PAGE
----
At the very end of the year – or, for that matter, six months from now – I am most likely not going to remember where deadweight loss can be found on a graph, what exactly is included in the theory of multiple intelligences, or how to calculate a test statistic. Introductory classes, I am convinced, are not for gleaning information. They are for learning and evaluating paradigms of thinking.
Games are naturally interdisciplinary. Understandings of literature, math, history, science, and human behavior are all important, respected ways of engaging with games. A game designer must be competent in a field that is available at Carleton, but they must use their understanding of the field to both engage students about games and use games to engage students within their field.
The mind is an active beast. I heard this at a meditation retreat a few weeks ago as I sat cross-legged, attempting to shut off my mind. The room was silent, serene, and lit romantically, with high ceilings and comfortable pads. It was neither too hot nor too cold, and the sky outside was white and misty. In other words, it was an excellent environment to “meditate.”
Recently, Thomas Friedman of the New York Times published an article entitled “Come the Revolution,” which detailed the benefits of a new approach to education – online teaching. Friedman has a lot of good to say about Coursera, a new website that allows anyone to sign up for classes taught at elite colleges.
This is the reflective essay from my writing portfolio. I wrote a paper for Thabiti Willis’s Medieval West Africa course that was a fabricated folktale from eleventh-century Mali. It was an absolutely ridiculous assignment that I more or less boiled down to “try to be Chinua Achebe” and worked outwards from there.
When I decided to major in CAMS, a big selling point was that it was “versatile.” To be clear, I love screenwriting, cinematography, directing and film history, but when you get down to zero reality, I’m as worried about employment as anyone on this campus and I wanted a major that would get me up to date in a lot of different areas — computers, cameras, visual communication, and all the other skills that you put on your resumé to let people know that you’re playing ball.
There’s a lot of us on this DC Seminar that think we have law school somewhere in our future, and as you might expect, we like to debate policy. In other words, we argue endlessly. Sometimes we have productive discussions, but all too often we fall back on our tried and true political positions without really considering all the facts.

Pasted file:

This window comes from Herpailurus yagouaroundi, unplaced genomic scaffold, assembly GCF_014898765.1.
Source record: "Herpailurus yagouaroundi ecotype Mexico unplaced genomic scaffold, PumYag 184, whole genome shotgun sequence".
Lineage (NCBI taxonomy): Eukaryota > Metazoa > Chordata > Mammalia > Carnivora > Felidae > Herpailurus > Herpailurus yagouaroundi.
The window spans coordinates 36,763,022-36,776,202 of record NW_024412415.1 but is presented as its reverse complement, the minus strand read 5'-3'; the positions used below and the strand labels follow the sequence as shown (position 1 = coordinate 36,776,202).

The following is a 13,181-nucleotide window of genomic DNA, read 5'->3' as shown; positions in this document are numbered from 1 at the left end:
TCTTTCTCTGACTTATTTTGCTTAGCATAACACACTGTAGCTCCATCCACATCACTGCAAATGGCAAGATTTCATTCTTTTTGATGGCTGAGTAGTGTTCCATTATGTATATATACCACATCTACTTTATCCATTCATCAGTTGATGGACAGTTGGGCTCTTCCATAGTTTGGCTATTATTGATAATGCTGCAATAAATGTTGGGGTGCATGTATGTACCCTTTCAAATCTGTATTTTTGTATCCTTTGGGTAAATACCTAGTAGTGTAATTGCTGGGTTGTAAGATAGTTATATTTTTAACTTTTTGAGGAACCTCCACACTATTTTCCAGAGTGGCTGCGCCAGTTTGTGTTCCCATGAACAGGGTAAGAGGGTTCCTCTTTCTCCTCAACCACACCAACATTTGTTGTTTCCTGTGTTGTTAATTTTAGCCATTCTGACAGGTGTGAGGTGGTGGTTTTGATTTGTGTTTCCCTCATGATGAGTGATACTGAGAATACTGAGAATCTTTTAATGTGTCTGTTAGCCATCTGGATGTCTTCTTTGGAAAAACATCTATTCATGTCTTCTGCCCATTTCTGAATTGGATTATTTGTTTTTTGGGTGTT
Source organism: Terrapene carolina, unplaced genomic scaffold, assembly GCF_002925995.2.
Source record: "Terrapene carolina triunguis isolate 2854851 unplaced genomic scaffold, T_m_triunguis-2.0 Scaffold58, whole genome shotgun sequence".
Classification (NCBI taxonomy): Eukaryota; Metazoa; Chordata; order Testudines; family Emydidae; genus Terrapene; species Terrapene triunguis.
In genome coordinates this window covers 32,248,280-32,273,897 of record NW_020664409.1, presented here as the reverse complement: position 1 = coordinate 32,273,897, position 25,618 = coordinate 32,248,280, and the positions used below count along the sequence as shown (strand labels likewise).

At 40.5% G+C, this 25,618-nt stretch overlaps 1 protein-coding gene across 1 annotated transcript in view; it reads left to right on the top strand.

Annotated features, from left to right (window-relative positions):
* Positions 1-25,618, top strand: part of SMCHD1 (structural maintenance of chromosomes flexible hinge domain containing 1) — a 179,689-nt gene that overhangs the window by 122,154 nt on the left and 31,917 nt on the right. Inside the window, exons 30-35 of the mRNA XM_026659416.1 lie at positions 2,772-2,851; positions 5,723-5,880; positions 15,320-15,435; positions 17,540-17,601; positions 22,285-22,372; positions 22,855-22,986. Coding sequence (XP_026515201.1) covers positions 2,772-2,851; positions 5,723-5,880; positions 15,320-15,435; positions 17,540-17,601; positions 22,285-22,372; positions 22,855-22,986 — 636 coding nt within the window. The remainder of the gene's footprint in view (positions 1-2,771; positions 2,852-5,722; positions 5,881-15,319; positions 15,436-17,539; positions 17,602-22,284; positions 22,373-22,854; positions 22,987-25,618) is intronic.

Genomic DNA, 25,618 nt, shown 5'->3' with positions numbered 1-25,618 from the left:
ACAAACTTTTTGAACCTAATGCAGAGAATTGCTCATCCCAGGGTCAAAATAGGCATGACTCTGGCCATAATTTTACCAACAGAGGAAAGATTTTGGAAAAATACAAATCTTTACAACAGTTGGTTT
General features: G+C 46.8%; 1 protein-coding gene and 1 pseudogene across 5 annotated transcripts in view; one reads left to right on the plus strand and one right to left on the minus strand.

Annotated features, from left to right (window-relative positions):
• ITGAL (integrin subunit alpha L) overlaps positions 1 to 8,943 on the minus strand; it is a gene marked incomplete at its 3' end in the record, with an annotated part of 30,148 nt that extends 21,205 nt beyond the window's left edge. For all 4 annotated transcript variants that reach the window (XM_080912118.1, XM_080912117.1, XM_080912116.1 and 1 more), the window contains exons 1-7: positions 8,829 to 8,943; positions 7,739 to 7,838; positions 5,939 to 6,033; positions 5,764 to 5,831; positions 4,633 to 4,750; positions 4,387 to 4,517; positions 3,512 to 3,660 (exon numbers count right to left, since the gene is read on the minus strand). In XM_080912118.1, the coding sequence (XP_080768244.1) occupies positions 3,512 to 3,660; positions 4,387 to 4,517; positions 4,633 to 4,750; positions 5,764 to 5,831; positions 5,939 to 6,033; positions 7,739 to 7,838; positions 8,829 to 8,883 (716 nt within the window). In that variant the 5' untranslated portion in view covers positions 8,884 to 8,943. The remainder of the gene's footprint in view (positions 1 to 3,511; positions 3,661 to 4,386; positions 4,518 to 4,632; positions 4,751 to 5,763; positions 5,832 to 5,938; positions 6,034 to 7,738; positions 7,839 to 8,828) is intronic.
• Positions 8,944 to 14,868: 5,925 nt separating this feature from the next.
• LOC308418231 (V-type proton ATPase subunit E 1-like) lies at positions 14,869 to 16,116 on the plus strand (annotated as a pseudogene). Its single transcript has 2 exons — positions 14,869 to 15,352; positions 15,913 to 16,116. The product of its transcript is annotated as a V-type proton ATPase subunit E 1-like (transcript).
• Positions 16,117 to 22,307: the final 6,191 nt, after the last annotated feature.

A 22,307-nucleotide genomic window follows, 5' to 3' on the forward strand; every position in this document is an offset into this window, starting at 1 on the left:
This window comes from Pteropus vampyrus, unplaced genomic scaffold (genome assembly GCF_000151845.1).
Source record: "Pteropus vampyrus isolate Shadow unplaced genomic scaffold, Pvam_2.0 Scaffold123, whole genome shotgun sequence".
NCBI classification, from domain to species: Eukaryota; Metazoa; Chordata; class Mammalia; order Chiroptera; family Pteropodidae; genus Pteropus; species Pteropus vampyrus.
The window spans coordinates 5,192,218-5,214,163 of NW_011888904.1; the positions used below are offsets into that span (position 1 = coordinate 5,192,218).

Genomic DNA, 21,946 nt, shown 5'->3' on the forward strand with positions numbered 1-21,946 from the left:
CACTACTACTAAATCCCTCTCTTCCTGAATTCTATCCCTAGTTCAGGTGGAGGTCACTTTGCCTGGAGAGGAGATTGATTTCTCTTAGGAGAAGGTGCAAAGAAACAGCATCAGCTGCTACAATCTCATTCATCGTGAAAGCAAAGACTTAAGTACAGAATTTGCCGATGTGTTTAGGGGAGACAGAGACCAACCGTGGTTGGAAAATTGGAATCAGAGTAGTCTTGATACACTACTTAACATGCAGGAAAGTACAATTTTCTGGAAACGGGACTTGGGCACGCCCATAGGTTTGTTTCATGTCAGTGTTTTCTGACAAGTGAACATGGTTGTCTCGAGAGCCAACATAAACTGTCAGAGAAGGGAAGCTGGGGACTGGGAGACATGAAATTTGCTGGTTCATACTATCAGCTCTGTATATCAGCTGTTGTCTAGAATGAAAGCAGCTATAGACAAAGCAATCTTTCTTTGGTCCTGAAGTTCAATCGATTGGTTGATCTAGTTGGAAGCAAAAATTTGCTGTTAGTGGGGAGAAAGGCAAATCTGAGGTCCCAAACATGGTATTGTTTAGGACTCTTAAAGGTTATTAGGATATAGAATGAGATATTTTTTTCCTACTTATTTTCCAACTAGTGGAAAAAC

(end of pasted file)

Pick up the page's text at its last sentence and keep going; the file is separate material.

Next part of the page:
The story ends rather anti-climactically. I have an extremely—borderline problematically—low blood pressure, but no heart problems; the primary cause of my blood pressure, dizziness and near-blackouts was a major sodium deficiency. That’s right; not enough salt in my diet. Pretty much everyone in the world has the reverse problem.
When I was in Malawi during my gap year, the late President Bingu wa Mutharika artificially inflated the currency. You could see the effects of the poorly thought-out policy all around. As we head into the general election here in the States, I think it’s important to remember that public policy deeply affects us, in ways both intended and unintended.
I read recently that forming a habit takes an average of 66 days. On reflection, this really doesn’t seem right. Certainly, it sometimes takes a while to get yourself to do something you don’t really want to; two months is probably about how long it took me, freshman year, to train myself to write papers ahead of time rather than the night before they were due.
What would it take to get game design to become a legitimate part of a liberal arts curriculum? Game design, as the creation of a type of correspondence, is worthy of the chance to prove itself as a field of study. It provides a methodology that equips students with a perspective that will fundamentally alter and enhance the way they view the world.
At a school as small as Carleton, the impersonality of the language that the administration uses—and, by extension, the impersonal way it treats the student body—aren’t so much the result of necessity or malice as the result of a very flimsy institutional convention, a lowest common denominator of communication that only exists because of a general atmosphere of apathy.